JLC’s Head of Policy and Research Claudia Mendoza, explores the potential impact of the recent Budget on our community
In his recent Budget, George Osborne announced that from April 2013 tax relief on charitable donations will be capped at 25% of an individual’s income, subject to a floor of £50,000 reliefs claimed. Someone with an income of £1m will be able to claim up to £250,000 of uncapped reliefs. This has potentially serious implications for charities which benefit from very large gifts and is likely to have disproportionate impact upon the Jewish Voluntary Sector which depends heavily upon a small number of large “givers”. Reducing the “cap” on the offset from 100% to 25% of income will impact on the level of donation due to the new tax leakage. We estimate that around 70% of top donations (by value and volume) to major communal charities are from the same sources. Furthermore, initial feedback to the proposals from our members indicates that often, without tax relief a donation will not be made. Many also stress the negative impact of eroding the clarity and simplicity around donations. In our recent policy paper ‘The Big Society and the UK Jewish Community’, we warned that the backdrop of public spending cuts, drops in voluntary donations and a tightening regulatory environment for faith-based charities represented a serious risk to the ability of the sector to play the role that Government envisages. The proposed cap may well become a tipping point in this regard.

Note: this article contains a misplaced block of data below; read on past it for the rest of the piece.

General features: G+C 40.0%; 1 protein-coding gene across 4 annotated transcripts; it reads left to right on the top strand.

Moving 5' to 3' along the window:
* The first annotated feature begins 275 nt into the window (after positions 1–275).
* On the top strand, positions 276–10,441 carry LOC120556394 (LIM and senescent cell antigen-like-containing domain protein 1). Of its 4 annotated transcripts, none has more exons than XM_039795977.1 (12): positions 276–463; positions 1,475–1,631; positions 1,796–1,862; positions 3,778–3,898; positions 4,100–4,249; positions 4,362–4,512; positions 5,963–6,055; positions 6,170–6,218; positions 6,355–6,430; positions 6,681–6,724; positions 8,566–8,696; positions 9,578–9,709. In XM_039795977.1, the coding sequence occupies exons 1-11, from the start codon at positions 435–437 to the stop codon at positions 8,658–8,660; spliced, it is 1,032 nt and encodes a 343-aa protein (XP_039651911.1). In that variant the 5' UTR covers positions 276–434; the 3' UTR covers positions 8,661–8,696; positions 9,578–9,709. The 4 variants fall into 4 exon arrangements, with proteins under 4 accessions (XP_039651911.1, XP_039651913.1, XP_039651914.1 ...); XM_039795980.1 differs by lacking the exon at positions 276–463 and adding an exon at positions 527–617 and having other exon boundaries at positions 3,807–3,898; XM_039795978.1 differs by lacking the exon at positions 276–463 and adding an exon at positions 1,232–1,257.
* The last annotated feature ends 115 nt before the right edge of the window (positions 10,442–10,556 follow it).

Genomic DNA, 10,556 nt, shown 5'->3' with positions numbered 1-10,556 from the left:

We welcome the Government widening its consultation to include charities themselves however we believe that the plans must ultimately be scrapped. JLC Vice-President Lord Fink voiced concerns in the Budget debate in the House of Lords. CST Chairman & JLC Trustee Gerald Ronson attacked the proposal in his address to Government Ministers at the Big Society Forum. Following a meeting of CEO’s of JLC member organisations, it was decided that the community will work through the broad national third sector coalition that is opposing this change.